Less than a year after the Armistice that ended World War I was signed the residents of Hellertown and Lower Saucon Township devoted a day to honoring the men who had recently returned home, along with five native sons who sadly didn’t.
One of those five men was Edward H. Ackerman, after whom the Hellertown post of the American Legion is named.
The following article about the “Welcome Home” day was published in The Morning Call on Sept. 2, 1919.
More than a century later, the Saucon Valley community continues to recognize the military service of its sons and daughters with its Hometown Heroes flag program.
Editor’s Note: If anyone reading this has or knows of a copy of the group photograph taken outside the Park Hotel and referenced in the story below–and would be interested in sharing it with our community of readers–please email firstname.lastname@example.org.
HELLERTOWN PAID TRIBUTE TO SOLDIERS
Planted Memorial Trees in Honor of Five Who Made Supreme Sacrifice
The citizens of Hellertown and Lower Saucon Saturday honored their heroic service men with a Welcome Home demonstration, warm and effusive, the weather to the contrary notwithstanding. Hellertown has been patriotically agog since nine o’clock Saturday morning when the celebration began, and continued until the singing of the final word of the Star Spangled Banner, at the closing session in the evening.
Eighty-five service men gathered at I.O.O.F. Hall at 9 o’clock and, with Lt. Clarence Clark as officer in charge, marched to the beautiful lawn adjoining the Park House where a group photograph was taken, the service men again lined up, and led by the Hellertown Band and four Civil War veterans in an automobile driven by Paul Trumbower, they paraded to Cross Roads and return.
Leading the ranks of the service men were three young men representing three great branches of the U.S. service, Stanley Eisenhart, Hellertown’s only marine, Arthur Frankenfield, sailor and Warren Heffner, a member of the ambulance corps. The latter has not yet been discharged, being retained in the service at General Hospital No. 3, Rahway, N.J.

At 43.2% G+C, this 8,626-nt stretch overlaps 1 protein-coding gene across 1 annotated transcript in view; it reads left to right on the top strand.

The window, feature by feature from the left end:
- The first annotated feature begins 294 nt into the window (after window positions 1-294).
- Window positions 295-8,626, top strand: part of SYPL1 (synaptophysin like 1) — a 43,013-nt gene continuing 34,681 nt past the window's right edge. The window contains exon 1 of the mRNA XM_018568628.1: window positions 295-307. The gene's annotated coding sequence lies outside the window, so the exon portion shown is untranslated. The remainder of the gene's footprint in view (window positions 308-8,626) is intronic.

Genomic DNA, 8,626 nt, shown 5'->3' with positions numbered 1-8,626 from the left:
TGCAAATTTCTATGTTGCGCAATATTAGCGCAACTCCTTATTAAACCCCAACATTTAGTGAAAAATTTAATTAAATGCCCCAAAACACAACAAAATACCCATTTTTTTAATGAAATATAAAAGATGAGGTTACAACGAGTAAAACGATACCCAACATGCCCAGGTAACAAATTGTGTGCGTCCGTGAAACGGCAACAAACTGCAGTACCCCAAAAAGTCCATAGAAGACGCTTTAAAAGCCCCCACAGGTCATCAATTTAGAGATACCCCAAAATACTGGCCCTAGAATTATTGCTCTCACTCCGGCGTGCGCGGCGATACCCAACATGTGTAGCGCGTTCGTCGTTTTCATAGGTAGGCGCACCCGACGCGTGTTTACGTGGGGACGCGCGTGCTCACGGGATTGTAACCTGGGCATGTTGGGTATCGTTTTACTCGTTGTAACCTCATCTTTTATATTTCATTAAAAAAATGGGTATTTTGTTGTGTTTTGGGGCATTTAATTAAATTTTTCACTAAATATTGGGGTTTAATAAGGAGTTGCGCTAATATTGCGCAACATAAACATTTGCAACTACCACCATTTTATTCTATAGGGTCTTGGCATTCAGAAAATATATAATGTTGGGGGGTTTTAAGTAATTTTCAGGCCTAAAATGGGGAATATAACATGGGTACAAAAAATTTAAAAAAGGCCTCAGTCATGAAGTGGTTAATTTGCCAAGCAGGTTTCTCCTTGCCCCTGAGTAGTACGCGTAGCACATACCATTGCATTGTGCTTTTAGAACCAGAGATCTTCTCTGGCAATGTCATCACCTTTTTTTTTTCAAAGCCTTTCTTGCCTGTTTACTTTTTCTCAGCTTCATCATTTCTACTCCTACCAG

Conspicuous among the group of service men, everyone of whom looked fit and fine, was a tall, well formed young man wearing two crosses upon his chest. He is Lloyd Kilpatrick, of Lower Saucon township, and the medals he won are the American Distinguished Service Cross and the Croix de Guerre. Soldier Kilpatrick won his honors at Vieville on Haye, France, having acted as runner during an offensive and having undergone serverest barrages. The Distinguished Service Cross was pinned upon his chest by General John J. Pershing himself.
Upon the return of the parade to Hellertown, the exercises on the athletic field were begun. General Chairman Titus M. Ruch being in charge. Rev. Geo. B. Hamm, pastor of Christ Reformed congregation, said the invocation which was followed by an address of welcome by Prof. William D. Landis. John L. Waidner responded in behalf of the service men.
Chief Burgess Franklin Sutton whose son, Russell was in the naval service, presented the boys with the handsome bronze medals, the gift of the appreciative citizens, bearing the following inscription on the obverse side: “U.S. Forces, Borough of Hellertown, incorporated March 26, 1872.” And on the reverse: “Presented by the citizens of Hellertown, Pa. and Lower Saucon township in grateful recognition of patriotic services in the World War, 1917-1918.”
Nearest relatives of the five young men who gave up their lives will receive similar medals containing a gold star.
The morning program was concluded with the singing of “Auld Lang Syne,” after which the service men were entertained at a sumptuous dinner.
For the afternoon a program of games and races, including a baseball game between Palmer A.A. of Easton, and Hellertown, had been arranged, and if the weather proved propitious these events will already have been held when this paper goes to press. A supper for the service men followed the athletic program.
At 7 o’clock in the evening began the saddest and most impressive of the exercises of the day, the dedication of memorial trees to the honor of Edward Ackerman, Henry Schaeffer, Howard Strohl, John Leary and John Zimmerman, the five Hellertonians who lost their lives. The trees, white oak, were planted last Thursday. Congressman H. J. Steele and President Judge R.C. Stewart, both of Easton, made the addresses. Following this program there was a concert by the Hellertown Band and dancing until 11 p.m. when the memorable day was brought to a close.
About this column: Olden Days is a regular Saucon Source series in which newspaper clippings in the public domain are used to highlight area news from the early 1900s.